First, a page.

The decade's most triggering comedy
Despite the fact that he has reportedly been arrested between 60-100 times, thanks to bail reform, a registered sex offender was out free walking on Third Avenue in the Gramercy Park area of New York City last Friday, when he decided to shove a 92-year-old woman down, causing her to hit her head on a fire hydrant.
The attack was caught on surveillance video. As the suspect, whom CBS New York identified as 31-year-old Rashid Brimmage, walked away, he looked back at the woman but did nothing to help her.
The woman, whom NBC New York identified only as “Geraldine,” said, “When they helped me up, I said ‘what happened’ because I didn’t even know what happened. It was completely out of the blue.”
She wound up at Mount Sinai Beth Israel hospital.
“I can’t believe that someone would do this,” she told CBS New York. After watching the video, she said, “Oh, he did look back. He did look back to see me fall on the floor, that rat!”
The woman gestured to her head, noting, “He hit me on the left – ow – that hurts to touch it. [My arm] was all bloody … This man did nothing except change my life and almost kill me.”
She continued, “With my visor on and my face mask, so he barely saw who I was. He just saw an elderly lady walking slowly and he decided I’m perfect for a victim. I’m not going to walk on the street alone right now, absolutely not.”
CBS New York reports that Brimmage is a “registered sex offender who police say has been arrested about 65 times.” His long list of alleged offenses include “assault, harassment, resisting arrest and persistent sexual abuse,” and he is currently scheduled to appear in court in July for multiple arrests earlier this year.
“A senior law enforcement official tells News 4 Brimmage is a recidivist with 100 prior arrests who has gotten a desk appearance ticket for his most recent ones because of bail reform,” NBC New York adds. “He is an NYPD co-response client, which means police have responded with social workers when dealing with him.”
A senior police official said police are concerned that Brimmage will again receive a desk appearance ticket, permitting him to go free and attack someone else, NBC notes.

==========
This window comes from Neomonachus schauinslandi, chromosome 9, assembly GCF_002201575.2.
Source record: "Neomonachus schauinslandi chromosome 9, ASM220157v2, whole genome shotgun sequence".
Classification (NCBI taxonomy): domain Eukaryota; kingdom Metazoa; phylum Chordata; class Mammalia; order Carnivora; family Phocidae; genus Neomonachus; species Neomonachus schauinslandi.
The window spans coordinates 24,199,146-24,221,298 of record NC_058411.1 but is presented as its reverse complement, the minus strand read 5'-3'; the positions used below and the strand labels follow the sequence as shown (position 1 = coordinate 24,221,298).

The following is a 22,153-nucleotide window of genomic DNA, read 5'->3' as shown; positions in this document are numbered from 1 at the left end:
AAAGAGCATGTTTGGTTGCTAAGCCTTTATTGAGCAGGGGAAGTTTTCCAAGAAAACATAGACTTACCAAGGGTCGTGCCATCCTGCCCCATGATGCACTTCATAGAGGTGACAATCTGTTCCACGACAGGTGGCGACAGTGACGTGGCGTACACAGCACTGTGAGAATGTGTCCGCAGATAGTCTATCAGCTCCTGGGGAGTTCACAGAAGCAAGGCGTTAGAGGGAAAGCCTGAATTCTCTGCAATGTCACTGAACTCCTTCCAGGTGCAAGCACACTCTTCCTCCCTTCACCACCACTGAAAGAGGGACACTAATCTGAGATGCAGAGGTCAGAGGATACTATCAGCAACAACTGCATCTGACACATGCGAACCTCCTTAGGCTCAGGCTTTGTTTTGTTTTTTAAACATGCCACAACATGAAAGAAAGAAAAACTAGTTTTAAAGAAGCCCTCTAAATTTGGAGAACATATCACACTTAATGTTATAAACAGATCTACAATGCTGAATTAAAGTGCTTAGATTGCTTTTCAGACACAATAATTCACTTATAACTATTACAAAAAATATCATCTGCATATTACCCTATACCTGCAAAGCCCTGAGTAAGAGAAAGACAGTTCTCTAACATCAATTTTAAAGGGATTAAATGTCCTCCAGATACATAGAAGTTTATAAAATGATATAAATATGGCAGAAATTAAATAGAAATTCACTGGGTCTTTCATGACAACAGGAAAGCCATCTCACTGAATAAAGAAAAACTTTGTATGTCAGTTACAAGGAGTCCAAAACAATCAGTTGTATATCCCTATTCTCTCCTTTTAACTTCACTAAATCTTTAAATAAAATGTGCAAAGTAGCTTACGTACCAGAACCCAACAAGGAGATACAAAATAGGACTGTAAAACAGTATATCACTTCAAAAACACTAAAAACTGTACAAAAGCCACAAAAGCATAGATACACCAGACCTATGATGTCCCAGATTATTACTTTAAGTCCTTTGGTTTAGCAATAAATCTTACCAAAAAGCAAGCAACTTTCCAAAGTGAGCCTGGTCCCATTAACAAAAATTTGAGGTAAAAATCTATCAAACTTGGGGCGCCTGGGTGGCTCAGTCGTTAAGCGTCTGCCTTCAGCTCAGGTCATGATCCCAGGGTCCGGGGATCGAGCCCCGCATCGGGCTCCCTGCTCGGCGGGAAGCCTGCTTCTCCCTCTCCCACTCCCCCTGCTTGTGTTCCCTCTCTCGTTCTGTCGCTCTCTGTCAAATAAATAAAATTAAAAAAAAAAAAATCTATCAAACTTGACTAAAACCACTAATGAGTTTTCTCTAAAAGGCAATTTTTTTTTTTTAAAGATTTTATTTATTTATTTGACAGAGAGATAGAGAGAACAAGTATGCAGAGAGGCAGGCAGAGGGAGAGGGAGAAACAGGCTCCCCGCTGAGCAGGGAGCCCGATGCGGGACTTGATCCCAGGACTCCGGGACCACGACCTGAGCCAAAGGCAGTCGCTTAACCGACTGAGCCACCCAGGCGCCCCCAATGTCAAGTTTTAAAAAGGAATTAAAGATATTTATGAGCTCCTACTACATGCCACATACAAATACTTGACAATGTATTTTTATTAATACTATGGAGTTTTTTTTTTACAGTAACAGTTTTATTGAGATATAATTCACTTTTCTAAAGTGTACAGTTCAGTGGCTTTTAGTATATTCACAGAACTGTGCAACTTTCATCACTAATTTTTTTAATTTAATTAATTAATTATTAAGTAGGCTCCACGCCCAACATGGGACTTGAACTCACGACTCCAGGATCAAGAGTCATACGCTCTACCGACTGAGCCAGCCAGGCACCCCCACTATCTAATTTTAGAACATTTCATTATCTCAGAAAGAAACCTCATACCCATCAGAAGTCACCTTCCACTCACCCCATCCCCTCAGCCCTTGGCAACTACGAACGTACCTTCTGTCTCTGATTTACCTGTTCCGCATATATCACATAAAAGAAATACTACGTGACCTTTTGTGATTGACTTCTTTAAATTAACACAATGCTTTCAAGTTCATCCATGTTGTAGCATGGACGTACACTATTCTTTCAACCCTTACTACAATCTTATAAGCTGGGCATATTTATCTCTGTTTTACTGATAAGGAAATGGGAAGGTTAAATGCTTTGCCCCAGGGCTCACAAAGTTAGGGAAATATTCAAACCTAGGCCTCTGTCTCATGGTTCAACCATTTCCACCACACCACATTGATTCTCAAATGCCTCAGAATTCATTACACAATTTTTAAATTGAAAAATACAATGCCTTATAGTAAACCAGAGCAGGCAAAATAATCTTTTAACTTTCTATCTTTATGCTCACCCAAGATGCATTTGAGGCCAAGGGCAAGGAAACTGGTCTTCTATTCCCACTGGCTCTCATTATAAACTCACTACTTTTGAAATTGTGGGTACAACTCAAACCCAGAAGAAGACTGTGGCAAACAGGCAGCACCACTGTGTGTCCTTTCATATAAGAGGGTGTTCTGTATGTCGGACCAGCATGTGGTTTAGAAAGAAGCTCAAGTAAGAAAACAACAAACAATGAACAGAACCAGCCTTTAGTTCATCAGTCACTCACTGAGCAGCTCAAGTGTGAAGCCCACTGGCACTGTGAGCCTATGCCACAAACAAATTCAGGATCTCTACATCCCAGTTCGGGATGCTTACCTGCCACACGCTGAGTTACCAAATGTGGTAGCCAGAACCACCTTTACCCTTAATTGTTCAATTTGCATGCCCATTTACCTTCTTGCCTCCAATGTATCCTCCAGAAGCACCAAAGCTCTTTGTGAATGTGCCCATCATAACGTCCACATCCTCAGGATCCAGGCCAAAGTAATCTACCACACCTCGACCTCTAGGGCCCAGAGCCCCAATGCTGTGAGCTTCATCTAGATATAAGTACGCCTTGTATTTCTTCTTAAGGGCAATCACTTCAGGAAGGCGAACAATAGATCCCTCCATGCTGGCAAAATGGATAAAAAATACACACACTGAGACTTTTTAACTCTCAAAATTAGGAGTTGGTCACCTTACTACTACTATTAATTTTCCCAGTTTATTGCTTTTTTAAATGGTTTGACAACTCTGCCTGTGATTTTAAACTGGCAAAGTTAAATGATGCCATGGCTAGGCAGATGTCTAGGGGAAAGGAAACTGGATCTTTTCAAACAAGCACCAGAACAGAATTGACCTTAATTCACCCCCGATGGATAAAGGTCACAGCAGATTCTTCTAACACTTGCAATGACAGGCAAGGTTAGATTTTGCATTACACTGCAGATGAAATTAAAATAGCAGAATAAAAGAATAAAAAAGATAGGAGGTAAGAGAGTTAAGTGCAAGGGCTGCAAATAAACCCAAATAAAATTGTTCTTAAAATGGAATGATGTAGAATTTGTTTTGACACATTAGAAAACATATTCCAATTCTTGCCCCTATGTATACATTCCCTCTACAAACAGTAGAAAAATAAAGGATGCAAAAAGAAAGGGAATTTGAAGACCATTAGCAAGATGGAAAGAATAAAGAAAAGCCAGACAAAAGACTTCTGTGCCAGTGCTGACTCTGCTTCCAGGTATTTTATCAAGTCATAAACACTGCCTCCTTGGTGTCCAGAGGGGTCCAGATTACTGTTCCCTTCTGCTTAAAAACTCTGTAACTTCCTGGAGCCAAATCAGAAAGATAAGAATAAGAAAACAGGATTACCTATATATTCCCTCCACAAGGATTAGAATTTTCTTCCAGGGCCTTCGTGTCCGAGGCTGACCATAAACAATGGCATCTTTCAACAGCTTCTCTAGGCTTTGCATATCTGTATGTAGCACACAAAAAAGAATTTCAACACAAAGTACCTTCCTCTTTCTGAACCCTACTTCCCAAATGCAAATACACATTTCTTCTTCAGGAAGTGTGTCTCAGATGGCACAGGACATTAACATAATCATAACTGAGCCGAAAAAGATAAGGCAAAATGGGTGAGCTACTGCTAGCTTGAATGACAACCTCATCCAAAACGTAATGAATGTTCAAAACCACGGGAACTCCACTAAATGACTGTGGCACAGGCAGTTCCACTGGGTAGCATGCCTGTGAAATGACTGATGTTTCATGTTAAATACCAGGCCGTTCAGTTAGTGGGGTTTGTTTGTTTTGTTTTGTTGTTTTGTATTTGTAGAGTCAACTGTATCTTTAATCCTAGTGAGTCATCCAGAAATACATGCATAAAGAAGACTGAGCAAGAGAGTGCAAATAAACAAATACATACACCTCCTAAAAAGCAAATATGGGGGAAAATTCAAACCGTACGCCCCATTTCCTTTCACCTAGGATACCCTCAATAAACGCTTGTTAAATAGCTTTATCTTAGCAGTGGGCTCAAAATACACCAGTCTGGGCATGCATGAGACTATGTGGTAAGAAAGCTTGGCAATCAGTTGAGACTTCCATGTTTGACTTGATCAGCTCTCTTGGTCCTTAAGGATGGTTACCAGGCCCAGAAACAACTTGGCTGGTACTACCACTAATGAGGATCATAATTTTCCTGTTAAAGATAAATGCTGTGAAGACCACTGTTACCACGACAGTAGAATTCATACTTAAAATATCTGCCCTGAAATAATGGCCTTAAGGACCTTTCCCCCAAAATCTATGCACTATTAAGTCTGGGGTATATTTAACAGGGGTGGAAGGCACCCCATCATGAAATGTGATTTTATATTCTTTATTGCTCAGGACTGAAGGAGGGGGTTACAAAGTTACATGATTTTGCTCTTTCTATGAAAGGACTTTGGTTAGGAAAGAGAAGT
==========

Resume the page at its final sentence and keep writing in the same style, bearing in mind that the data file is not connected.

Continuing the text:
In early January, Barry Latzer, a professor at John Jay College of Criminal Justice, CUNY, explained in National Review regarding New York City’s bail reform:
The new law prohibits arraignment judges (the ones that handle an arrested person’s first court appearance) from demanding bail for certain defendants or remanding them to jail. Instead, they must release the defendant on his own recognizance (ROR). This release order supposedly does not apply to violent felony offenders. However, numerous crimes of violence or potential violence are found among the state’s so-called nonviolent felonies, including certain robberies, rapes, and assaults.
And judges in New York — unlike judges in 46 other states — may not take public safety into account when deciding whether or not to release someone. While New York law directs arraignment judges to focus on the likelihood of return when ruling on release, it does not provide for an assessment of the risk of nonappearance.
Geraldine, who said she is afraid to go back out on the street, delivered a pleading message to her attacker: “Please stop what you’re doing. That’s all I can say to this man,” CBS reports.
“I’m so happy he was arrested,” she told NBC. “Boy, he should stay in jail and think about what he did. Try to change, and try to make himself better.”
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